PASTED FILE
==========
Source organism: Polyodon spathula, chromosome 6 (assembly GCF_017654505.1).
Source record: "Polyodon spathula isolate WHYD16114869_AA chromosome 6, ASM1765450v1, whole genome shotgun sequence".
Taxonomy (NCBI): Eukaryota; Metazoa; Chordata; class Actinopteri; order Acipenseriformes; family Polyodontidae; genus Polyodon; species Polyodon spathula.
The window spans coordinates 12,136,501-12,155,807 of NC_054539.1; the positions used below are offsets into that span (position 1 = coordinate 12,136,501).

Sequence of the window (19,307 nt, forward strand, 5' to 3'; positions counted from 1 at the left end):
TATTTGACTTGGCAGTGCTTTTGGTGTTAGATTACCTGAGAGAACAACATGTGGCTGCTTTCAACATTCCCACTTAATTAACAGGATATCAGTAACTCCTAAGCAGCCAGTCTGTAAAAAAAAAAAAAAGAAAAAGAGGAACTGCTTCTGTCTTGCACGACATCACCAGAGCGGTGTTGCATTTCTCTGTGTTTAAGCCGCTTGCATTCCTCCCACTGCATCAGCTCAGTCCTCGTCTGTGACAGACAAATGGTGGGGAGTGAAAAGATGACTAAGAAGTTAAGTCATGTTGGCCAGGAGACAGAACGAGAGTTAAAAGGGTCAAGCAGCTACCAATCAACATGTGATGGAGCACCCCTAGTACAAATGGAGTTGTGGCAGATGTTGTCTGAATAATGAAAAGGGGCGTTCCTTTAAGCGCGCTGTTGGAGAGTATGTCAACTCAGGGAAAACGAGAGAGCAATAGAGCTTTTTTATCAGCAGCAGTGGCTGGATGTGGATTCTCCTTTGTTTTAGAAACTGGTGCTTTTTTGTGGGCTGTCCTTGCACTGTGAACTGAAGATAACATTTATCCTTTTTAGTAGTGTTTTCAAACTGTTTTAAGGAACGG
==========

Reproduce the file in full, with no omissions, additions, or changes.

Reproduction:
Source organism: Polyodon spathula, chromosome 6 (assembly GCF_017654505.1).
Source record: "Polyodon spathula isolate WHYD16114869_AA chromosome 6, ASM1765450v1, whole genome shotgun sequence".
Taxonomy (NCBI): Eukaryota; Metazoa; Chordata; class Actinopteri; order Acipenseriformes; family Polyodontidae; genus Polyodon; species Polyodon spathula.
The window spans coordinates 12,136,501-12,155,807 of NC_054539.1; the positions used below are offsets into that span (position 1 = coordinate 12,136,501).

Sequence of the window (19,307 nt, forward strand, 5' to 3'; positions counted from 1 at the left end):
TATTTGACTTGGCAGTGCTTTTGGTGTTAGATTACCTGAGAGAACAACATGTGGCTGCTTTCAACATTCCCACTTAATTAACAGGATATCAGTAACTCCTAAGCAGCCAGTCTGTAAAAAAAAAAAAAAGAAAAAGAGGAACTGCTTCTGTCTTGCACGACATCACCAGAGCGGTGTTGCATTTCTCTGTGTTTAAGCCGCTTGCATTCCTCCCACTGCATCAGCTCAGTCCTCGTCTGTGACAGACAAATGGTGGGGAGTGAAAAGATGACTAAGAAGTTAAGTCATGTTGGCCAGGAGACAGAACGAGAGTTAAAAGGGTCAAGCAGCTACCAATCAACATGTGATGGAGCACCCCTAGTACAAATGGAGTTGTGGCAGATGTTGTCTGAATAATGAAAAGGGGCGTTCCTTTAAGCGCGCTGTTGGAGAGTATGTCAACTCAGGGAAAACGAGAGAGCAATAGAGCTTTTTTATCAGCAGCAGTGGCTGGATGTGGATTCTCCTTTGTTTTAGAAACTGGTGCTTTTTTGTGGGCTGTCCTTGCACTGTGAACTGAAGATAACATTTATCCTTTTTAGTAGTGTTTTCAAACTGTTTTAAGGAACGG